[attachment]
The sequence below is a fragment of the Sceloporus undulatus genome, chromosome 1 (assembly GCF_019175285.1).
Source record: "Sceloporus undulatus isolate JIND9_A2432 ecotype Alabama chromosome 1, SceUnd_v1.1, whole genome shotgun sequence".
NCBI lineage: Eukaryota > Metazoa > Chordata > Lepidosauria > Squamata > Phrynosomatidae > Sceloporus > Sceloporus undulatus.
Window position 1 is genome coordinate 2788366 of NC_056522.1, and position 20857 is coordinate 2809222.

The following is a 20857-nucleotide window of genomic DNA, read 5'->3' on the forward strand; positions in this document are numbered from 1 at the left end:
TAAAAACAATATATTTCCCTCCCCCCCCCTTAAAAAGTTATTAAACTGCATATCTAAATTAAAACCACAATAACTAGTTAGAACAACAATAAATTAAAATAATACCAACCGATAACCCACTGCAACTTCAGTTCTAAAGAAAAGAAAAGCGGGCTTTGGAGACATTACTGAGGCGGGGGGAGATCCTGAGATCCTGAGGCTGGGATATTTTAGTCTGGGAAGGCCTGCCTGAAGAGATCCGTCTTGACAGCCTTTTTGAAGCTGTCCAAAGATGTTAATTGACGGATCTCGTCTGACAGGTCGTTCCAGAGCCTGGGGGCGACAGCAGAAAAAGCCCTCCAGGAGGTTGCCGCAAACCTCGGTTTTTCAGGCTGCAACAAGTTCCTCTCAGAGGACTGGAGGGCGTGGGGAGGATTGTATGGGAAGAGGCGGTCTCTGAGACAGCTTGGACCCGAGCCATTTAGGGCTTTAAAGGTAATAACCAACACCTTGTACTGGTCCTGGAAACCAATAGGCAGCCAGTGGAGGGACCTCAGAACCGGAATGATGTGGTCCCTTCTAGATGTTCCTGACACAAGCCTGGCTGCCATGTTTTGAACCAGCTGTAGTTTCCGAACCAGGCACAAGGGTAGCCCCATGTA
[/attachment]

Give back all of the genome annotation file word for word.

The sequence below is a fragment of the Sceloporus undulatus genome, chromosome 1 (assembly GCF_019175285.1).
Source record: "Sceloporus undulatus isolate JIND9_A2432 ecotype Alabama chromosome 1, SceUnd_v1.1, whole genome shotgun sequence".
NCBI lineage: Eukaryota > Metazoa > Chordata > Lepidosauria > Squamata > Phrynosomatidae > Sceloporus > Sceloporus undulatus.
Window position 1 is genome coordinate 2788366 of NC_056522.1, and position 20857 is coordinate 2809222.

The following is a 20857-nucleotide window of genomic DNA, read 5'->3' on the forward strand; positions in this document are numbered from 1 at the left end:
TAAAAACAATATATTTCCCTCCCCCCCCCTTAAAAAGTTATTAAACTGCATATCTAAATTAAAACCACAATAACTAGTTAGAACAACAATAAATTAAAATAATACCAACCGATAACCCACTGCAACTTCAGTTCTAAAGAAAAGAAAAGCGGGCTTTGGAGACATTACTGAGGCGGGGGGAGATCCTGAGATCCTGAGGCTGGGATATTTTAGTCTGGGAAGGCCTGCCTGAAGAGATCCGTCTTGACAGCCTTTTTGAAGCTGTCCAAAGATGTTAATTGACGGATCTCGTCTGACAGGTCGTTCCAGAGCCTGGGGGCGACAGCAGAAAAAGCCCTCCAGGAGGTTGCCGCAAACCTCGGTTTTTCAGGCTGCAACAAGTTCCTCTCAGAGGACTGGAGGGCGTGGGGAGGATTGTATGGGAAGAGGCGGTCTCTGAGACAGCTTGGACCCGAGCCATTTAGGGCTTTAAAGGTAATAACCAACACCTTGTACTGGTCCTGGAAACCAATAGGCAGCCAGTGGAGGGACCTCAGAACCGGAATGATGTGGTCCCTTCTAGATGTTCCTGACACAAGCCTGGCTGCCATGTTTTGAACCAGCTGTAGTTTCCGAACCAGGCACAAGGGTAGCCCCATGTA